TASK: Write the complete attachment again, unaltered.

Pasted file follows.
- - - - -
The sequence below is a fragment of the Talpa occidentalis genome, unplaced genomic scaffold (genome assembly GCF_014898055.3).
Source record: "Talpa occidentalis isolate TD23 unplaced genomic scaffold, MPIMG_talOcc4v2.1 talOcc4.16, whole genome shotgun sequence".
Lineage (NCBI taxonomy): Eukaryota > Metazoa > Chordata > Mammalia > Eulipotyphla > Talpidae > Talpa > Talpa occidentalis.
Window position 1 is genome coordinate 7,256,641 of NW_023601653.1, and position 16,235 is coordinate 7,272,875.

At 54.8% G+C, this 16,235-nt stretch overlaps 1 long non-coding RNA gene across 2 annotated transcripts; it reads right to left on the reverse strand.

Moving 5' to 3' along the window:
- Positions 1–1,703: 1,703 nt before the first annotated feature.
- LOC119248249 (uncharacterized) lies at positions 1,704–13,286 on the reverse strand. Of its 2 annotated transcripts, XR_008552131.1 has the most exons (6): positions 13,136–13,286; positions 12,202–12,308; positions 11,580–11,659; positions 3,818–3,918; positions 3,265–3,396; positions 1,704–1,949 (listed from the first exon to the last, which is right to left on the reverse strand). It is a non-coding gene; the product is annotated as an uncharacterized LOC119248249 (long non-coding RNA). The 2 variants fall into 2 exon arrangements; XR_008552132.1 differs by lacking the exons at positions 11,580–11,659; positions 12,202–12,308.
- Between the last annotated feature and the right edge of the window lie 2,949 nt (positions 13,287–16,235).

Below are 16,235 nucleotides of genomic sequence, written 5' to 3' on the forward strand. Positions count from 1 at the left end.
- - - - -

The sequence below is a fragment of the Talpa occidentalis genome, unplaced genomic scaffold (genome assembly GCF_014898055.3).
Source record: "Talpa occidentalis isolate TD23 unplaced genomic scaffold, MPIMG_talOcc4v2.1 talOcc4.16, whole genome shotgun sequence".
Lineage (NCBI taxonomy): Eukaryota > Metazoa > Chordata > Mammalia > Eulipotyphla > Talpidae > Talpa > Talpa occidentalis.
Window position 1 is genome coordinate 7,256,641 of NW_023601653.1, and position 16,235 is coordinate 7,272,875.

At 54.8% G+C, this 16,235-nt stretch overlaps 1 long non-coding RNA gene across 2 annotated transcripts; it reads right to left on the reverse strand.

Moving 5' to 3' along the window:
- Positions 1–1,703: 1,703 nt before the first annotated feature.
- LOC119248249 (uncharacterized) lies at positions 1,704–13,286 on the reverse strand. Of its 2 annotated transcripts, XR_008552131.1 has the most exons (6): positions 13,136–13,286; positions 12,202–12,308; positions 11,580–11,659; positions 3,818–3,918; positions 3,265–3,396; positions 1,704–1,949 (listed from the first exon to the last, which is right to left on the reverse strand). It is a non-coding gene; the product is annotated as an uncharacterized LOC119248249 (long non-coding RNA). The 2 variants fall into 2 exon arrangements; XR_008552132.1 differs by lacking the exons at positions 11,580–11,659; positions 12,202–12,308.
- Between the last annotated feature and the right edge of the window lie 2,949 nt (positions 13,287–16,235).

Below are 16,235 nucleotides of genomic sequence, written 5' to 3' on the forward strand. Positions count from 1 at the left end.